A new treaty between Scotland and Norway would probably also be required to address the affected fields in the Scottish sector.
A Scottish administration would not wish to unsettle the industry by making precipitate changes to regulation; indeed SNP ministers have made comments to the effect that no changes in the fiscal regime would be made without consultation.
But, given statements from SNP ministers about the significance of the oil and gas industry to the Scottish economy and the potential benefits of increased oil and gas production, a new Scottish Government might in due course seek to place increased obligations on operators whether though licence terms or through the tax system. Any uncertainty as to the future policy of the Scottish administration in this area could have a significant chilling effect on investment.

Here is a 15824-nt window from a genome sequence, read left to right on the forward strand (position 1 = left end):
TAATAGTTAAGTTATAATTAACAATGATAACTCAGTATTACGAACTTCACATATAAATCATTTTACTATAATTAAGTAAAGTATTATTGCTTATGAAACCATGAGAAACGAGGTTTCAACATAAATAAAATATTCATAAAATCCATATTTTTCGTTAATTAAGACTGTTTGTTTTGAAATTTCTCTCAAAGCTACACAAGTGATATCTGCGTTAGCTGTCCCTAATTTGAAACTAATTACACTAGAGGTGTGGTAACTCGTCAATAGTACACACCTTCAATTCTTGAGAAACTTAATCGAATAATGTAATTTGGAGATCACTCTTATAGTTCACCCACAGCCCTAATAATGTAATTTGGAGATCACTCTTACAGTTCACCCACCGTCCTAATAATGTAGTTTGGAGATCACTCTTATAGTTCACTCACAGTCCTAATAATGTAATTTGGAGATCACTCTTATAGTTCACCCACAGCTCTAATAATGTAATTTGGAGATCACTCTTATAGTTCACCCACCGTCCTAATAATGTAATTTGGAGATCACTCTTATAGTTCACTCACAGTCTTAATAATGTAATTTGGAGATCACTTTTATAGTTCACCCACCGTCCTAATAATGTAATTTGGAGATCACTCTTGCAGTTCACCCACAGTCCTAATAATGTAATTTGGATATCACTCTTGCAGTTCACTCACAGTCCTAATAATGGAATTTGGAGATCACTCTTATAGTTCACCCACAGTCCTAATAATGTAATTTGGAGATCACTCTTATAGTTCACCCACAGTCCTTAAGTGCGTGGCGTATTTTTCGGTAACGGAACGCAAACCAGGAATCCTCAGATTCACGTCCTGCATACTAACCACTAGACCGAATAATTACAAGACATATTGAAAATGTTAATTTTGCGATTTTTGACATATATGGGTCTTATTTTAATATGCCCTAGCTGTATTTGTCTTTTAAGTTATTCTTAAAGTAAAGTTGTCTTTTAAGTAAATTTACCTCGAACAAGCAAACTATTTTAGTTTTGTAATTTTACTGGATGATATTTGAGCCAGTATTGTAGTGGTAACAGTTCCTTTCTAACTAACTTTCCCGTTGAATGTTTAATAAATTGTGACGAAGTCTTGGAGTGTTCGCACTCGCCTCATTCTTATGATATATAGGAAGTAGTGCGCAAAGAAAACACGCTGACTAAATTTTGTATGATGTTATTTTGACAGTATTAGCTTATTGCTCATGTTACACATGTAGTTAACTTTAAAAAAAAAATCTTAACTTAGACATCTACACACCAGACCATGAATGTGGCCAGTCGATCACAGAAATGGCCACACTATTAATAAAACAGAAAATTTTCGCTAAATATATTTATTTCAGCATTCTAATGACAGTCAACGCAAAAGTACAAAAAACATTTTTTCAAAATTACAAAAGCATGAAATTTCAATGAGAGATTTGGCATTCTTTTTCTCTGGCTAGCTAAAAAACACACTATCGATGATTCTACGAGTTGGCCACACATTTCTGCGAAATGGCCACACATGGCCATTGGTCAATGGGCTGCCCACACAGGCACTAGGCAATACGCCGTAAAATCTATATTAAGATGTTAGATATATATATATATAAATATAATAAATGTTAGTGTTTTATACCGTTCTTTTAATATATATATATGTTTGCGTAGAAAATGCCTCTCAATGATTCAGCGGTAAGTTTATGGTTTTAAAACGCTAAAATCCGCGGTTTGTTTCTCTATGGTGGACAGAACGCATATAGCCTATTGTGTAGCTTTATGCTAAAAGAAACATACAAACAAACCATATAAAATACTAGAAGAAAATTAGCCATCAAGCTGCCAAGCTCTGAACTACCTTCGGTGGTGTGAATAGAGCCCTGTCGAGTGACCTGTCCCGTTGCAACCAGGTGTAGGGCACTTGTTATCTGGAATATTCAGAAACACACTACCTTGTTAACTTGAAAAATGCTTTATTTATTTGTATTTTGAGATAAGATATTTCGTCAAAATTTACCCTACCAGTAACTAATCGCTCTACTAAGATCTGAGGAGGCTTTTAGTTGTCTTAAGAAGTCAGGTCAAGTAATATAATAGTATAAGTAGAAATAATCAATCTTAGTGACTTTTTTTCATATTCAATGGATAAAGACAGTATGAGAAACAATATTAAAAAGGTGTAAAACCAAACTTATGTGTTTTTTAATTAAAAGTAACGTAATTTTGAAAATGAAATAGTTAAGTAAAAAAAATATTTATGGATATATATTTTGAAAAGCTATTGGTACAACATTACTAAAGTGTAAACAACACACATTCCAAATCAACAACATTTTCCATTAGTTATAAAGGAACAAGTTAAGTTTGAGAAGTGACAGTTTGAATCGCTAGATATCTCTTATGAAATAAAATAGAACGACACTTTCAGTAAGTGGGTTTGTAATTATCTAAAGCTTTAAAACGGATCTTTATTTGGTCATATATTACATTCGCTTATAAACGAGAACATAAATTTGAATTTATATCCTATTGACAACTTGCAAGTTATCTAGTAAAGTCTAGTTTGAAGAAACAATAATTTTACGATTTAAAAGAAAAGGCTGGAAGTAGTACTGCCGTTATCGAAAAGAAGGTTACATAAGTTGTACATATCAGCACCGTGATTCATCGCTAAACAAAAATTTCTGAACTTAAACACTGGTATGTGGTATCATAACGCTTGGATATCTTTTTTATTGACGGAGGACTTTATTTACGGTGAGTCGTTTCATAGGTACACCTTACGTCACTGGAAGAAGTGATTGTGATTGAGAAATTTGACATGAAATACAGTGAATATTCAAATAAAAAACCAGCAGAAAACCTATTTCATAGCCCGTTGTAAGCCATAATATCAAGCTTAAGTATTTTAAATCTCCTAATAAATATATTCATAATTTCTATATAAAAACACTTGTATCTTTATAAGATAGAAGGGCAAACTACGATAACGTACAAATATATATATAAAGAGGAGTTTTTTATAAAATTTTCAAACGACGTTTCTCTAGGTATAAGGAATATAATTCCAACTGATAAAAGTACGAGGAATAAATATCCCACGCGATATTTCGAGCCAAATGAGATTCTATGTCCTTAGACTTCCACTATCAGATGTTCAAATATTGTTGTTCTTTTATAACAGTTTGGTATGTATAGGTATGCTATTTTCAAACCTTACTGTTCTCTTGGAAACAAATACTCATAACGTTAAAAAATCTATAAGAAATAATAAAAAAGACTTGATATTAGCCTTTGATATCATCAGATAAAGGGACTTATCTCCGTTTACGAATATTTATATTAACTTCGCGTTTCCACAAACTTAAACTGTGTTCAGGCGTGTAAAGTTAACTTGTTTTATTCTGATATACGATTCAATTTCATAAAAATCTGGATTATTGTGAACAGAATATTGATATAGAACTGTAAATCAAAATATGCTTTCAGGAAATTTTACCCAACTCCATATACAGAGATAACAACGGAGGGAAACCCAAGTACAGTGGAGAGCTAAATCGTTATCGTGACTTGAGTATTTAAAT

Critical would be clarity with respect to tax relief on decommissioning of infrastructure.
The industry has devoted much time and energy over the past two years to negotiation with the UK Treasury of decommissioning relief deeds to provide certainty on tax relief – an effort matched only by the commitment of the Treasury to the process. The deeds are expected to be implemented this year.
Many of the more expensive installations to be decommissioned in future years are in the Scottish sector.
However, the SNP has indicated that it supports this project and would honour the deeds. But this would be subject to the negotiation of an agreement with Westminster regarding the sharing of the liability. And if this negotiation could not be successfully concluded, it could have serious implications in terms of a return to pre-tax security (which in turn could trigger defaults under security agreements) and possibly premature decommissioning.
One of the urgent tasks of an incoming administration would be to replicate the various UK departments and quangos, including its own equivalent of DECC and the HSE.
The oil and gas team at DECC is, even now, often overstretched and if the department had to be split into two organisations capable of doing the same job in separate jurisdictions this would likely require significant additional staffing.